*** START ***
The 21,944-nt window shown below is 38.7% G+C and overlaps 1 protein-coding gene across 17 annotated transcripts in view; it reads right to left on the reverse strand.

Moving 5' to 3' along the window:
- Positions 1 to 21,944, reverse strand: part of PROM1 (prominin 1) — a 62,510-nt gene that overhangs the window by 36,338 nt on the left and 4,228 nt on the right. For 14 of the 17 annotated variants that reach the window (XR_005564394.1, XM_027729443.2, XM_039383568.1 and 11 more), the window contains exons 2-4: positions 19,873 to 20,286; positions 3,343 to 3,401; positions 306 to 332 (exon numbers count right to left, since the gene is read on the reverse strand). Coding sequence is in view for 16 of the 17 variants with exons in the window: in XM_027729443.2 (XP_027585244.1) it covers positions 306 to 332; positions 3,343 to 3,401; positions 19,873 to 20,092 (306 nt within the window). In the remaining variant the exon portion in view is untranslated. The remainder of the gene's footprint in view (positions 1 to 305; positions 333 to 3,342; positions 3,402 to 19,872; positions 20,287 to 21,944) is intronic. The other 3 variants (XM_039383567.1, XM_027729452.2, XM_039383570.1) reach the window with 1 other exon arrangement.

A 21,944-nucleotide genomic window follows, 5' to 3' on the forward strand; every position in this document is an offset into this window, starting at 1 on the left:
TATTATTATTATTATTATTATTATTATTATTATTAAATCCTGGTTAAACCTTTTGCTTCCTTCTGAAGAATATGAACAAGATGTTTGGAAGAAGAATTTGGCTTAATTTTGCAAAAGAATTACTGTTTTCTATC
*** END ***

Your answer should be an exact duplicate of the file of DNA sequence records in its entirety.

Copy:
The 21,944-nt window shown below is 38.7% G+C and overlaps 1 protein-coding gene across 17 annotated transcripts in view; it reads right to left on the reverse strand.

Moving 5' to 3' along the window:
- Positions 1 to 21,944, reverse strand: part of PROM1 (prominin 1) — a 62,510-nt gene that overhangs the window by 36,338 nt on the left and 4,228 nt on the right. For 14 of the 17 annotated variants that reach the window (XR_005564394.1, XM_027729443.2, XM_039383568.1 and 11 more), the window contains exons 2-4: positions 19,873 to 20,286; positions 3,343 to 3,401; positions 306 to 332 (exon numbers count right to left, since the gene is read on the reverse strand). Coding sequence is in view for 16 of the 17 variants with exons in the window: in XM_027729443.2 (XP_027585244.1) it covers positions 306 to 332; positions 3,343 to 3,401; positions 19,873 to 20,092 (306 nt within the window). In the remaining variant the exon portion in view is untranslated. The remainder of the gene's footprint in view (positions 1 to 305; positions 333 to 3,342; positions 3,402 to 19,872; positions 20,287 to 21,944) is intronic. The other 3 variants (XM_039383567.1, XM_027729452.2, XM_039383570.1) reach the window with 1 other exon arrangement.

A 21,944-nucleotide genomic window follows, 5' to 3' on the forward strand; every position in this document is an offset into this window, starting at 1 on the left:
TATTATTATTATTATTATTATTATTATTATTATTAAATCCTGGTTAAACCTTTTGCTTCCTTCTGAAGAATATGAACAAGATGTTTGGAAGAAGAATTTGGCTTAATTTTGCAAAAGAATTACTGTTTTCTATC